See GeigTech, 352 F. Supp. 3d at 285; It’s a New 10, 2017 WL 3208611, at *4.
As to the sixth factor, Plaintiffs assert that their allegations that Defendant’s packaging was
created after theirs, and that Defendant modified its packaging over time so that it more closely
resembled Plaintiffs’ WONDERFUL packaging, indicate bad faith. Pl. Mem. 10; see SAC ¶¶ 34,
47. These allegations do not support an inference of bad faith. See Arrow Fastener Co. v. Stanley
Works, 59 F.3d 384, 397 (2d Cir. 1995) (“Prior knowledge of a senior user’s trade mark does not
necessarily give rise to an inference of bad faith.”); Fun-Damental Too, 111 F.3d at 1005 (“[B]ad
faith should not be inferred simply from the fact of copying.”). Plaintiffs do not offer any
nonconclusory allegations that Defendant “adopted its mark with the intention of capitalizing on
plaintiff’s reputation and goodwill.” Lang v. Ret. Living Pub. Co., 949 F.2d 576, 583 (2d Cir.
1991) (internal quotation marks omitted). This factor thus favors Defendant.
As to the seventh factor, Plaintiffs concede that they offer no allegations regarding the
quality of Defendant’s product. Pl. Mem. 10. Plaintiffs allege only that their own product is
“premium quality” and produced “using the highest quality standards.” SAC ¶ 11. This factor
therefore favors Defendant.
Finally, as to the eighth factor, Plaintiffs argue that they have alleged pistachio consumers’
lack of sophistication by pleading that nuts and snacks are low cost, “fast moving” goods purchased
on impulse. Pl. Mem. 10; see SAC ¶ 30. Inexpensive items purchased on impulse generally
correlate with a lack of consumer sophistication, because consumers typically exercise less care in
purchasing such products.
See Fun-Damental Too, 111 F.3d at 1004; Fruit-Ices Corp. v.
Coolbrands Int’l, Inc., 335 F. Supp. 2d 412, 428 (S.D.N.Y. 2004). This factor favors Plaintiffs.
In weighing the Polaroid factors in light of the facts alleged in the SAC, Plaintiffs have not
adequately alleged a likelihood of confusion. Although some factors favor Plaintiffs, the Court
focuses not on which party has the greatest number of factors weighing in its favor, but “on the
ultimate question of whether consumers are likely to be confused.” Paddington, 996 F.2d at 584.
The Court finds, on balance, that the Polaroid inquiry favors Defendant. Most significantly,
Plaintiffs have not alleged that the WONDERFUL packaging and Defendant’s packaging are so
substantially similar in appearance that they convey the same overall impression to consumers.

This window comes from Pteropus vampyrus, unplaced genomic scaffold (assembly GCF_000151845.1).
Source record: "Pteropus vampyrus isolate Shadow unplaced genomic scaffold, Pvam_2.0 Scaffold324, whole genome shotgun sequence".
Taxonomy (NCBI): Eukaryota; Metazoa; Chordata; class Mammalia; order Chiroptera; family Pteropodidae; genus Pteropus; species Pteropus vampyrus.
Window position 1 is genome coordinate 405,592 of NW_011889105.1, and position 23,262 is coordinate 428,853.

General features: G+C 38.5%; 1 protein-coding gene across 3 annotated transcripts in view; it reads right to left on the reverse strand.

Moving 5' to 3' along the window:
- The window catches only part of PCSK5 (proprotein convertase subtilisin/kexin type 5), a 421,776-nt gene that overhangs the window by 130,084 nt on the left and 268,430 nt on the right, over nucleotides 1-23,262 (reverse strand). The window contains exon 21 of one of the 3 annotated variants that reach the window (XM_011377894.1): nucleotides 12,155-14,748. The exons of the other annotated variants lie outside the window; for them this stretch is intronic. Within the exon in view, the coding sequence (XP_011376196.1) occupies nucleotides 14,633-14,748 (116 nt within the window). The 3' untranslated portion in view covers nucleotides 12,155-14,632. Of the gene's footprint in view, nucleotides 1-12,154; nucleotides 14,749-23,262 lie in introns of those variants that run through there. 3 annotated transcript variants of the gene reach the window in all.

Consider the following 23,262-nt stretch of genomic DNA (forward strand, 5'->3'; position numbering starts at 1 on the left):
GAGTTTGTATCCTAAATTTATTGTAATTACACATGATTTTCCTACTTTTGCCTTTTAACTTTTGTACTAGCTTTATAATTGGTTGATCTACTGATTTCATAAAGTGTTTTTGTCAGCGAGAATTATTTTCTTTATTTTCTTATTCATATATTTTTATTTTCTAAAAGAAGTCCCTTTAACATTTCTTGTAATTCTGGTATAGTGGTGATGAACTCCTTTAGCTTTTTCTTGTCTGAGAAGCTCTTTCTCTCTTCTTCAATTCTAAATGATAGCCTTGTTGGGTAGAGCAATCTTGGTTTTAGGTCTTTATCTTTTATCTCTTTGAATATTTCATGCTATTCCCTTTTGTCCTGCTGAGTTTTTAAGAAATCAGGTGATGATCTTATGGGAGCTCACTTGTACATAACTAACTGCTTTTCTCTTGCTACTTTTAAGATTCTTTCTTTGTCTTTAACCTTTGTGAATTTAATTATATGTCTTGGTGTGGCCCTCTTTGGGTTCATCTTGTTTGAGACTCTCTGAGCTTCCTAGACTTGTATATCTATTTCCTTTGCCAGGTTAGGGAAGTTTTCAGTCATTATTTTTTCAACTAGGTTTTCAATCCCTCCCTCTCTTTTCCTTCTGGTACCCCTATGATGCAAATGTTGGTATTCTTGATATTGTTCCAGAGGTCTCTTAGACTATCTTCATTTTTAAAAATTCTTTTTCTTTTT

See Metrokane, 160 F. Supp. 2d at 641 (finding no likelihood of confusion on a motion to dismiss
primarily based on the “similarity” factor); It’s a New 10, 2017 WL 3208611, at *5 (focusing on
“the overall dissimilarity of the products”). Accordingly, the Court finds that the SAC does not
adequately allege a likelihood of consumer confusion.
Plaintiffs also fail to allege that their trade dress is “non-functional.” See Sherwood, 76 F.
App’x at 391. As the Supreme Court has recognized, there is a “well-established rule that trade
dress protection may not be claimed for product features that are functional.” TrafFix Devices,
Inc. v. Mktg. Displays, Inc., 532 U.S. 23, 29 (2001). A product feature is functional if it: (1) “is
essential to the use or purpose of the” product or (2) “affects the cost or quality of the” product.
Yurman Design, 262 F.3d at 116 (internal quotation marks omitted) (quoting TrafFix, 532 U.S. at
32–33). A feature is considered aesthetically functional “if giving the markholder the right to use
it exclusively ‘would put competitors at a significant non-reputation-related disadvantage.’”
Christian Louboutin, 696 F.3d at 219–20 (quoting Qualitex Co. v. Jacobson Prods. Co., 514 U.S.
159, 165 (1995)).
The SAC’s only allegations regarding nonfunctionality are threadbare recitations of the
applicable legal standard. See SAC ¶ 43 (“The elements of the WONDERFUL® Packaging . . .
are non-functional because they are not essential to the use or purpose of the product or packaging,
and do not affect the cost or quality of the pistachios or packaging.”); see also SAC ¶ 49 (“The
WONDERFUL® Packaging contains distinctive, nonfunctional features . . . .”). These conclusory
allegations are insufficient to plead nonfunctionality under Twombly and Iqbal. See DO Denim,